Genesis 49:8-12 (and other verses)
Earlier in this series, the narrative departed from telling Joseph’s story to journey with Judah into Canaan and to focus on a shameful scene from his life where he denied justice to Tamar, acted with hypocrisy and was ultimately exposed and put to shame by her.
That story might have seemed like a random aside, but it was not. Throughout the rest of the Joseph narrative, Judah is present as a character who is in the peripheries of the story, but who makes persistent appearances. In these appearances, Judah’s own character arc is developed and we see a transformation in him from the selfish chancer who sold his brother into a man of integrity and sacrifice.
By the end of the story, we see a subversive declaration from Jacob that poses the question of whether this was really Joseph’s story at all or whether the Judah narrative was actually the one of greatest significance. In this sermon we dip back into Judah’s story, showing how it interacts with the events already told from Joseph’s perspective, before reflecting on how the story ends with Judah’s honour.
The next mention we have of Judah after the Tamar incident is in Genesis 43:8-10. A long time had passed in the story, and Judah was once more living near to his family. At this point in the story the brothers had visited Egypt once and had been instructed to return with Benjamin (with Simeon held as hostage until they do). It is clear that the only option was to comply with the request, but Jacob was struggling to get there. He loved Benjamin more than Simeon, and would not part with him even if it meant Simeon rotting in jail and the rest of them starving to death.
The brothers knew they needed to talk their father round, and Reuben suggested that if anything happened to Benjamin then Jacob could kill Reuben’s sons in revenge. This was a ludicrous suggestion that showed a callous indifference to life and completely missed the point. Judah however stepped up and agreed to take personal responsibility for Benjamin, promising that he himself would bear the consequences if any harm came to him. This is the first time that Judah accepted responsibility for anything but himself, and it shows a new growth in his character.
A big step in growing in maturity in Christ is being willing to accept responsibility beyond ourselves. It takes a while in the story for Judah to get to this point, but the fact that he does shows that any of us can, no matter what degree of selfishness there may be in our past.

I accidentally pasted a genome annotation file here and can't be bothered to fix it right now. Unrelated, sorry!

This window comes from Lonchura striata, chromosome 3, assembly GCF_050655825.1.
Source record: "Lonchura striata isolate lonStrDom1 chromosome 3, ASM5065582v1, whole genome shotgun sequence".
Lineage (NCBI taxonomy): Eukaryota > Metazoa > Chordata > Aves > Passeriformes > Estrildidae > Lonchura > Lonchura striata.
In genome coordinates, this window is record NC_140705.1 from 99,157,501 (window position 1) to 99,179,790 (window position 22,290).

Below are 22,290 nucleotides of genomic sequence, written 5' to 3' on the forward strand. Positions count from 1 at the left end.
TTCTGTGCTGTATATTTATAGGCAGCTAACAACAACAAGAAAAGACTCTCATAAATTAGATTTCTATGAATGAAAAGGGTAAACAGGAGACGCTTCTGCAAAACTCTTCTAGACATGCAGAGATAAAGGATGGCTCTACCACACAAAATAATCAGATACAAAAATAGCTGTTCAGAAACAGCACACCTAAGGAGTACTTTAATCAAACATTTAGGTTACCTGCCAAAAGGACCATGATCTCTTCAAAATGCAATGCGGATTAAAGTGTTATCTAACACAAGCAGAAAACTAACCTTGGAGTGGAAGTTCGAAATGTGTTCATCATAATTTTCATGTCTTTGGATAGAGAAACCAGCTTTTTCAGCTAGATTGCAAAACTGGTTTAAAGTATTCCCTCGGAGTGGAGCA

The next mention of Judah is in Genesis 44:14. The silver cup had been found in Benjamin’s sack and the brothers had been brought back to Joseph’s house. It is fascinating that this verse says that ‘Judah and his brothers came to Joseph’s house.’ If anything it ought to have said ‘Reuben and his brothers’ as Reuben was the eldest brother, yet it is apparent that Judah was taking a lead. When Joseph addressed the brothers, Judah was the one who stepped up and spoke to him. He had agreed to take responsibility and now he was showing confidence in stepping up and leading, despite facing a difficult situation where it might have been easy to stay silent.
Leadership is not something to be afraid of, and it is not just for those who are more senior or experienced. God calls many of us to lead in different contexts and it us good to confidently use our gifts in carrying the responsibilities that we have been given, whatever the setting may be.
Initially Judah’s suggestion to Joseph was for him not to blame Benjamin for taking the cup but to hold all of the brothers responsible. Joseph insisted that only Benjamin as the supposed ‘guilty’ party should be punished and this set the scene for Judah’s finest moment.
Firstly, Judah interceded to Benjamin. He pleaded the case for why Benjamin should not be punished, making particular reference to the impact that it would have on his Father, having already lost Joseph. Secondly, he offered himself as a substitute in the place of Benjamin. He was willing to sacrifice his own freedom in order that Benjamin would be able to return to his father. Donald Barnhouse points out that Judah is the first person in the Bible ‘who willingly offers his own life for another.’ In doing this he shows Christlike love.
Jesus said that there is no greater love than the willingness to lay dow your life for another. In making this offer, Judah completes his transformation from the selfish man only out for himself to a sacrificial man willing to lay down his own interests to others. This is the path of discipleship that we are all called on. Jesus taught that we are to deny ourselves and to take up our cross.
Once Jacob and his sons have made the journey and settled in Egypt, the story concludes with Jacob speaking blessing over each of his sons. Some of these words were harsh, and Reuben, Simeon and Levi found themselves disqualified because of different things they have done. Joseph received a wonderful blessing from Jacob, but the most remarkable of all is the blessing that Judah received. Jacob decreed that all of his brothers will bow down before him!
This brings the story full circle and links back to Joseph’s dreams in chapter 37. Joseph saw his brothers bowing down to him, and this was literally fulfilled as they came to Egypt, and yet Judah is the one who ultimately is given this honour. This points to the inheritance of the promise and the Messianic line. The coming saviour would not be a descendant of Joseph but rather a descendant of Judah. He is likened to a lion, and in Revelation 5:5, Jesus is described as the lion of the tribe of Judah. He is the fulfilment of everything that is promised here.
How Does It Point to Jesus?
Just as Judah interceded for Benjamin and offered himself in his place, so Jesus makes intercession for us and gave himself as our sacrifice. He is the descendant of Judah who receives all honour and it is to him that every knee will bow.